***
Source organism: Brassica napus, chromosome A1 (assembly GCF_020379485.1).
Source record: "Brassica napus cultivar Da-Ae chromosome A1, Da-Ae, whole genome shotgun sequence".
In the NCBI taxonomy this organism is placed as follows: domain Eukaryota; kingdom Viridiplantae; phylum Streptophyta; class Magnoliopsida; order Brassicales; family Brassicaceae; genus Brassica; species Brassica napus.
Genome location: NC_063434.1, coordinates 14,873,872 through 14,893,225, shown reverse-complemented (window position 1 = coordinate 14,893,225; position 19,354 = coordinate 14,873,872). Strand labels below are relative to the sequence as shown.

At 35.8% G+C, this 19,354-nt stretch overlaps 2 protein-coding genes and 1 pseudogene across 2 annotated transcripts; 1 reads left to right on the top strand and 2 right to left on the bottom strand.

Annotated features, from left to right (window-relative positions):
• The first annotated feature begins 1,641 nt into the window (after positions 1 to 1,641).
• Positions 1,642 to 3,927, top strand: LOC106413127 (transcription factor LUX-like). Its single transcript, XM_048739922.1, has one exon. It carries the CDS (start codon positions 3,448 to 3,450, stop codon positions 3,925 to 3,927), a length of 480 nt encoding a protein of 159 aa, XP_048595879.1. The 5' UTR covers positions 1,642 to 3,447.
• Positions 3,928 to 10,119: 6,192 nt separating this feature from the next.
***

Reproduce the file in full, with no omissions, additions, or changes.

Source organism: Brassica napus, chromosome A1 (assembly GCF_020379485.1).
Source record: "Brassica napus cultivar Da-Ae chromosome A1, Da-Ae, whole genome shotgun sequence".
In the NCBI taxonomy this organism is placed as follows: domain Eukaryota; kingdom Viridiplantae; phylum Streptophyta; class Magnoliopsida; order Brassicales; family Brassicaceae; genus Brassica; species Brassica napus.
Genome location: NC_063434.1, coordinates 14,873,872 through 14,893,225, shown reverse-complemented (window position 1 = coordinate 14,893,225; position 19,354 = coordinate 14,873,872). Strand labels below are relative to the sequence as shown.

At 35.8% G+C, this 19,354-nt stretch overlaps 2 protein-coding genes and 1 pseudogene across 2 annotated transcripts; 1 reads left to right on the top strand and 2 right to left on the bottom strand.

Annotated features, from left to right (window-relative positions):
• The first annotated feature begins 1,641 nt into the window (after positions 1 to 1,641).
• Positions 1,642 to 3,927, top strand: LOC106413127 (transcription factor LUX-like). Its single transcript, XM_048739922.1, has one exon. It carries the CDS (start codon positions 3,448 to 3,450, stop codon positions 3,925 to 3,927), a length of 480 nt encoding a protein of 159 aa, XP_048595879.1. The 5' UTR covers positions 1,642 to 3,447.
• Positions 3,928 to 10,119: 6,192 nt separating this feature from the next.